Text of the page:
So it happens that we have lots of method calls almost all the time. Why does that happen? Well, the problem lies within the Angular change detection mechanism. You see, it does look hierarchically for any models that have been binded in a template, and try to find out whether their value has been changed. In a case of a method, how would change detection mechanism know if its return value has changed?

Problem is, it cannot. A function’s return value may depend on some sort of a state ( this keyword, some global variables, etc…), which will make it an impure function, and there is no way to determine (by static analysis) whether a function is pure or not, because if there was a way, then it would solve the famous Halting problem, which has been proven unsolvable by Alan Turing back in 1936 (heck, no one even thought about Angular back in those days, right?). This leaves just one option — if the change detection mechanism wants to find out, whether a function’s return value has changed or not, it has to invoke it. How often is Angular change detection triggered? Well, in the article above it is explained that change detection is triggered any time an asynchronous event happens (user input, setTimeout, Promise being resolved/rejected, etc…), and… this is a lot. Any time you move a mouse, press a key or make an HTTP call, the change detection will run, and invoke your method, and if you put some complex logic inside that method, it may affect your app’s performance poorly.

Thus, pipes.

So, we should use pipes whenever we want to perform some logic on data inside our templates. And this is way more beautiful and reusable, than performing logic inside our component (filtering users anytime they change inside a component and reassigning them, so that the template is updated; we can then even set the change detection strategy to OnPush to increase the performance, but this is an ugly hack rather than a solution, and even with performance boost, we are here trying to keep the harmony between performance and code quality, and the latter is completely broke with this one; pipes are here to bring the harmony back).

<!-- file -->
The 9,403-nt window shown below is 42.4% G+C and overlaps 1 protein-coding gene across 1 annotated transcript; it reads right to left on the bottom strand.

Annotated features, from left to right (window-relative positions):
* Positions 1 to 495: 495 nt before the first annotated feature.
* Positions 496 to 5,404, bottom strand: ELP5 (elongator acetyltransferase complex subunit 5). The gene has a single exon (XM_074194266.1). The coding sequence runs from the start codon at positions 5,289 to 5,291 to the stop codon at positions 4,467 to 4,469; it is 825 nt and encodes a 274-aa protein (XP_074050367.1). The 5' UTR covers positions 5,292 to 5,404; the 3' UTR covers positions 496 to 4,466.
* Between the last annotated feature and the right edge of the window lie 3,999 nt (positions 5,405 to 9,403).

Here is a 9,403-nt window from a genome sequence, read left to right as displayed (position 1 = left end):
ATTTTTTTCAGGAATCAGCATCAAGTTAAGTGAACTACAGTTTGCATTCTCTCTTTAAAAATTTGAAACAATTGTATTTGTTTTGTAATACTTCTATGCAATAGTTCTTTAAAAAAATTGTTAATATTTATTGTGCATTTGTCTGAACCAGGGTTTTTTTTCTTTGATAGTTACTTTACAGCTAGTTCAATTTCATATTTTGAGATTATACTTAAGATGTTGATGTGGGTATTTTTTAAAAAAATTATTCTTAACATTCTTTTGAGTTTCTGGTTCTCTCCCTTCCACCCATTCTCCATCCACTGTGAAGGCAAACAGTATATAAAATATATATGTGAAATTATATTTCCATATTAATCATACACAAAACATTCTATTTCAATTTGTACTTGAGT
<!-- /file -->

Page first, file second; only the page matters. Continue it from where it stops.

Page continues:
Chaining pipes allows us even more: we can delegate complex tasks to several pipes to find easy solutions for them. Some time ago I stumbled across this stackoverflow question. The person who asked it wanted to make authorized calls for images, using HTTP headers. This is impossible using plain HTML; the <img> tag can make calls to any domains without restriction, but you cannot add headers to these calls. The proposed solution was to make XHR calls for images, setting the headers manually, and this is what I eventually did, but rather than writing some complex login in a component or service, I created a Pipe. Here is how it works: take a string, which is an image URL, create an XHR BLOB call (setting the headers beforehand), take the data back, read it and transform to base64, and finally place it inside the <img> tag’s src attribute. The challenge was that both XHR call and conversion to base64 are asynchronous processes, so we need to wrap them in an Observable and pass it on to the built-in async pipe, so it will unwrap the result. Here is the code for the pipe:

This really shows the power of Rxjs, and how any activity can be wrapped in Observables, to make it extremely flexible

And this is just how simple it is to use inside a template:

As a conclusion: Angular is powerful and provides a huge amount of tools. Try not to ever look at any of them as not very useful.